Cry Like a Baby


By: Lauren Dooley


Rationale: Students must become aware of the correspondences between a grapheme, the written letter, and a phoneme, the vocal gesture of that letter. As beginning readers, it is important to give the students ways to connect the grapheme to the phoneme. Students will learn the correspondence a= /a/in this lesson. They will be able to recognize a in written words when reading a book and /a/ in spoken words when doing the tongue twister.


                - Primary paper (per student)

                - Pencil (per student)

                -Chart with tongue twister: "Andrew asked Alice about the animals."

                -Apple card (per student)

                -Book-Pat's Jam Auburn University. Carson, Educational Insights, 1990.

                -letter box set(one per student)

                -Letter tiles (a,c,t,g,m,j,f,l,r,b) (per student)


1) Introduce the grapheme a. Explain to students that this letter tells your mouth to say something. It tells you to say the /a/ sound.

2) Ask students questions like:

                a) Have you ever heard a baby cry?

                b) Who can show me how a baby cries?

                c) Do you hear the /a/ sound when you cry like a baby?

Explain that this is the sound they will be working with today. The letter a tells them to make a crying baby sound. Ask them to all make the crying baby sound and rub their eyes like they are a crying baby to practice.

3) Show students how to find the /a/ sound in a word. Give them an example like this:

                "I want to find the /a/ sound in the word man. To find the sound I am looking for I will say the word super slow and stretch out all of the sounds. M/m/m/m/a/a/a/a/a/n/n/n/n. Did you hear the /a/ sound in man?" Introduce the chart with the tongue twister for them to practice finding the /a/ sound. The tongue twister should say, "Andrew asked Alice about the animals." Say it once through, and then allow students to join in the next time. Tell them, "Now, let's say it again and every time we hear the crying baby sound let's stretch it out and rub our eyes like a crying baby to remember the sound." All together they should say, "A/a/a/a/ndrew a/a/a/asked A/a/a/alice a/a/a/a/bout the a/a/a/animals."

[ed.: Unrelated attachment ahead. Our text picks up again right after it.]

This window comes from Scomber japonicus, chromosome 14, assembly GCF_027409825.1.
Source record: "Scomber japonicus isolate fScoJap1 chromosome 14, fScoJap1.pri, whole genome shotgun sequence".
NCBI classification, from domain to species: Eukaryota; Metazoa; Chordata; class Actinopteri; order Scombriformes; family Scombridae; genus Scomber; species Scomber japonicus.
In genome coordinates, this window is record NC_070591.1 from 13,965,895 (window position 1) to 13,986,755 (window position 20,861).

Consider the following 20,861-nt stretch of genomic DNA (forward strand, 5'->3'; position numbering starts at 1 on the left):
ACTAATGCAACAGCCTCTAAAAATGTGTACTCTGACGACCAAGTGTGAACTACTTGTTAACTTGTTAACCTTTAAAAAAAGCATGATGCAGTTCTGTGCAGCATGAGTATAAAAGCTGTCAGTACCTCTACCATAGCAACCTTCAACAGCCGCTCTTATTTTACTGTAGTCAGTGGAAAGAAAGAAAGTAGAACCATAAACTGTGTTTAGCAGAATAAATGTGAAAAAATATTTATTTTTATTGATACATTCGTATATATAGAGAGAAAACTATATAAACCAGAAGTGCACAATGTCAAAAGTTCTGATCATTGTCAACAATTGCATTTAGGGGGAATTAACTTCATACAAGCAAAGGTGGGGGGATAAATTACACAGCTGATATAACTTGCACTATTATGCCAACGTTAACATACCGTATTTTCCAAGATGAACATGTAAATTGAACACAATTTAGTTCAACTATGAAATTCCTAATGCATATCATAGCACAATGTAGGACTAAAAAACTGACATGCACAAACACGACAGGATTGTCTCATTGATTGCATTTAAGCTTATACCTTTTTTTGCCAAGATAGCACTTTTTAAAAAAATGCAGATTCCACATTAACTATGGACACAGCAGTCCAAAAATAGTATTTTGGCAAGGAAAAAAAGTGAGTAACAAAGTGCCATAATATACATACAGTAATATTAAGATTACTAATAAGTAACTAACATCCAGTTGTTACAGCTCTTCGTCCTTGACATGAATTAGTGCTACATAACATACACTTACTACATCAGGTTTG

4) Each student will now need his/her primary paper and a pencil. Students will now practice writing their letter a to help connect the /a/ sound they have learned today. Students can be told, "To make an a we will start right below the fence, curve up, touch the fence, curve around and down to the sidewalk. After you get to the sidewalk go straight up to the fence, back down and give is a curl on the sidewalk."Allow students to practice writing it and making the sound each time they write an a.

5) Students will now be asked to practice finding /a/ in spoken words. Tell students, "I  am going to call out a pair of words. I want you to tell me which of the words has the /a/ sound in it. I will show you before we start. Is /a/ in man or girl? I am going to stretch both words out to see if I can find the /a/ sound. M/m/m/a/a/a/n/n/n. I hear it in man, but let me say girl slowly just to be sure. G/g/g/i/i/i/r/r/l/l/l. No, I did not hear it in girl, but I did in man. Now I will let you do it."Continue calling out each pair of words and allow students to respond. Pairs of words can be: apple/lemon, jam/jelly, bag/house, cat/dog, mouse/rat.

6) Instruct students to get out their letter boxes and plastic tiles. Give them a model before they try like the following:

                "Let me show you how to spell a word using the letter boxes. I am going to spell flag. Each box represents a sound in the word. So, I will say it slow to find all of the sounds. F/f/f/l/l/l/a/a/a/g/g/g.  (Place letters in the correct box as it is sounded out.) I spelled flag. "


Allow students to spell the following words for practice: bag, mat, jam, cat, flag, crab

After spelling all of the words in their letter boxes, give the students a list of the words to practice reading the words that they have spelled. Give an example of how to read the word like the one below:

                "I am going to read this word, f-l-a-t. I see the /a/ sound. Let me look to see what comes before it. F/f/f/l/l/l/a/a/a. Then, the last sound is /t/. So it says f/l/a/t- flat."

7) Give an engaging book talk on Pat's Jam. Allow them to read the book aloud in small groups, taking turns. As they are listening to it let them hold up their apple card anytime they hear a word with the /a/ sound. Someone in the small group should record the words with the a sound in it that they find, so there can be a record of what words they recognized the /a/ sound in.

8) Students will be assessed during their reading time. A record will be kept of the words they have found with the /a/ sound in them. The teacher should walk around and listen to the students as they take turns reading taking special note on them reading words with the /a/ sound in them.


Auburn University, Pat's Jam. Carson, Educational Insights, 1990.

Wood, Jennifer. "The Crying Baby Says Waa! Waa!"

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